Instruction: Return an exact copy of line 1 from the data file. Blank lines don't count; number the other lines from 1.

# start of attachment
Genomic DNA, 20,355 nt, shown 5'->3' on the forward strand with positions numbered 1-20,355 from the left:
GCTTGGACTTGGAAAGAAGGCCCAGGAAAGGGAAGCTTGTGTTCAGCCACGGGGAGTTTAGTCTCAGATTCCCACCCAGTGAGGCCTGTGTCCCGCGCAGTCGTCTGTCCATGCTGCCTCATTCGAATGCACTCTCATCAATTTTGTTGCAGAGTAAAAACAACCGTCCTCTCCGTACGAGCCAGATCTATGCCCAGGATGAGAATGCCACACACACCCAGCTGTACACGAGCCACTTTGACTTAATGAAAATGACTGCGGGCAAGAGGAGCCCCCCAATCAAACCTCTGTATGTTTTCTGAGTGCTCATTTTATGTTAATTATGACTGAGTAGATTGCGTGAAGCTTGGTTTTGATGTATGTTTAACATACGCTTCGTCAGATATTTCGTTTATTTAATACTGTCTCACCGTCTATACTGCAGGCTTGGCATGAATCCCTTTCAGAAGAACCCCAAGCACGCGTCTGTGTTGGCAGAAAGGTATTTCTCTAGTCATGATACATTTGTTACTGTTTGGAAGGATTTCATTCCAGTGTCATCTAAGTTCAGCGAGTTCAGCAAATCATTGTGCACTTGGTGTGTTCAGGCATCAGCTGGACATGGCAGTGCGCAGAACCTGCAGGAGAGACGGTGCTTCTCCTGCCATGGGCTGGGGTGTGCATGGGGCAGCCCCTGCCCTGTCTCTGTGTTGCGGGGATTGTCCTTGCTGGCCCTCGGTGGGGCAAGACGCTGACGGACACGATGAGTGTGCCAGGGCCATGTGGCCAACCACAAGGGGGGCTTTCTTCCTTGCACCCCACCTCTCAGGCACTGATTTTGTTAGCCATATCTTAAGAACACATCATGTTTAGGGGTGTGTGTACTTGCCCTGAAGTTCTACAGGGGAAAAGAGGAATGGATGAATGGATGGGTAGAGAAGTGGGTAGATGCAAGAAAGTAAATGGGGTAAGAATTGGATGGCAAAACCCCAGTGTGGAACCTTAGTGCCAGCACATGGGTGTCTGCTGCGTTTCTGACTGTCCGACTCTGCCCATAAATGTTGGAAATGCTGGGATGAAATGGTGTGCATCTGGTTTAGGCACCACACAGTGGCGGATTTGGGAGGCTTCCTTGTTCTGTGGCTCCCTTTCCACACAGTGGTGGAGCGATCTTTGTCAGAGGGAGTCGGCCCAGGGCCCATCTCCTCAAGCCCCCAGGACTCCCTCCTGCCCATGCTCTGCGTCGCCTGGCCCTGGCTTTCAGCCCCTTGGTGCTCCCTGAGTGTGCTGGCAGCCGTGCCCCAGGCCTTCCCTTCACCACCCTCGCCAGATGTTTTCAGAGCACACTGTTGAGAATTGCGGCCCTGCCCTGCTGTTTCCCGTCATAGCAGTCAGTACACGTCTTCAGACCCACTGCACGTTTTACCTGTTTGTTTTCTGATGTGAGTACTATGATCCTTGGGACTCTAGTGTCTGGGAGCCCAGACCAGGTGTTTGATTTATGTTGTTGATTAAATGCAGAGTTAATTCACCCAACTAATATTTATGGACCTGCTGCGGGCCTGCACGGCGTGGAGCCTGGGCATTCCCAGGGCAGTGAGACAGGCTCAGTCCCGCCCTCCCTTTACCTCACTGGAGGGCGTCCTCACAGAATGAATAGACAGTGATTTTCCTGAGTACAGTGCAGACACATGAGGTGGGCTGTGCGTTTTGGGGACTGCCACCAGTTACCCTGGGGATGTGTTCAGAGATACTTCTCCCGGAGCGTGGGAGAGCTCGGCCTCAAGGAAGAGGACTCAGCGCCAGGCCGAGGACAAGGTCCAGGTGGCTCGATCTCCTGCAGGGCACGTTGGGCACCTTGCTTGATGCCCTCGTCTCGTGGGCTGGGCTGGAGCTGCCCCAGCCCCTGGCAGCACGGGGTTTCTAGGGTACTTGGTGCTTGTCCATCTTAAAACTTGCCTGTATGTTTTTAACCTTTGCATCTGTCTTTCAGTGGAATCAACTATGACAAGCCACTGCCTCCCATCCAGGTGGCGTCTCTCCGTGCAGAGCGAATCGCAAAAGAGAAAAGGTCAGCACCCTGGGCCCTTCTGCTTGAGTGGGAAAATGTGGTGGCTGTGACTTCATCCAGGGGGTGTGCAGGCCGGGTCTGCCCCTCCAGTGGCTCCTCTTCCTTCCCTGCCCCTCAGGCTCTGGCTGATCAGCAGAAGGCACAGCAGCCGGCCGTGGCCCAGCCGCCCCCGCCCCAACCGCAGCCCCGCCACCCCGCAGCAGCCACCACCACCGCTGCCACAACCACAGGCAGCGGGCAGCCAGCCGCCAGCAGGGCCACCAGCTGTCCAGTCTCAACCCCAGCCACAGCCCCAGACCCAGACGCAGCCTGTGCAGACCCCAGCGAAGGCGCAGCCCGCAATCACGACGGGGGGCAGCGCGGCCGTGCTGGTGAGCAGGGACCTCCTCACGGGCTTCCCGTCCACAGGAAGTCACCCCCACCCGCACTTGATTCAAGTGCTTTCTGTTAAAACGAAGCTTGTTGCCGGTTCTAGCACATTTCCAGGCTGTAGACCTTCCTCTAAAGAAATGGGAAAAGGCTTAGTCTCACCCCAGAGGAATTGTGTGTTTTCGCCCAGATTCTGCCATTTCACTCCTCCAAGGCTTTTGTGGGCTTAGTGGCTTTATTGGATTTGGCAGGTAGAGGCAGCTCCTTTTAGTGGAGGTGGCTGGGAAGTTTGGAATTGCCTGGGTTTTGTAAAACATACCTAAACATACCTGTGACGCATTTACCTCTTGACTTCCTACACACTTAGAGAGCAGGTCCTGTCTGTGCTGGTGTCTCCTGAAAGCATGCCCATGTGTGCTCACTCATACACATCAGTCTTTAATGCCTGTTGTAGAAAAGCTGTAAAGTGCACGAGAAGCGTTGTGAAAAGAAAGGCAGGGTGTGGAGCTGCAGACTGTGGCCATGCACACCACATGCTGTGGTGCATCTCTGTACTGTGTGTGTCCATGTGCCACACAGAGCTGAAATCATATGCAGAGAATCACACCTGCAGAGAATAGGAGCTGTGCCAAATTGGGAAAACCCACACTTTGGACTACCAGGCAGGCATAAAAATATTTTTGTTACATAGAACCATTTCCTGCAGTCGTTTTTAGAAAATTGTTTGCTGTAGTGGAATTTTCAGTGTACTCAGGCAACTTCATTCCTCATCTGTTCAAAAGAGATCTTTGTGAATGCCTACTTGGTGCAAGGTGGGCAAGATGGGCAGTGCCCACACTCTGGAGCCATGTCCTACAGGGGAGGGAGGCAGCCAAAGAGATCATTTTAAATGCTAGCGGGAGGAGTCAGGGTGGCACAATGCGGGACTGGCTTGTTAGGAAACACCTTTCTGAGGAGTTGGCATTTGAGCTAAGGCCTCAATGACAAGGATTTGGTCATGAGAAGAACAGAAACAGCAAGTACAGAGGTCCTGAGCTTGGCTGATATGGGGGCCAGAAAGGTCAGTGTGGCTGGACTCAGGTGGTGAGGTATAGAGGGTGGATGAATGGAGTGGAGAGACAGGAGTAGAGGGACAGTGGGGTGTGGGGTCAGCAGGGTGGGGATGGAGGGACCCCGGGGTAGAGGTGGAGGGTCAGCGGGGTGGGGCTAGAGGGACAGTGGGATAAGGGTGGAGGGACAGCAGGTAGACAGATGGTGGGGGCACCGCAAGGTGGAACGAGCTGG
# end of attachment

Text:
Genomic DNA, 20,355 nt, shown 5'->3' on the forward strand with positions numbered 1-20,355 from the left: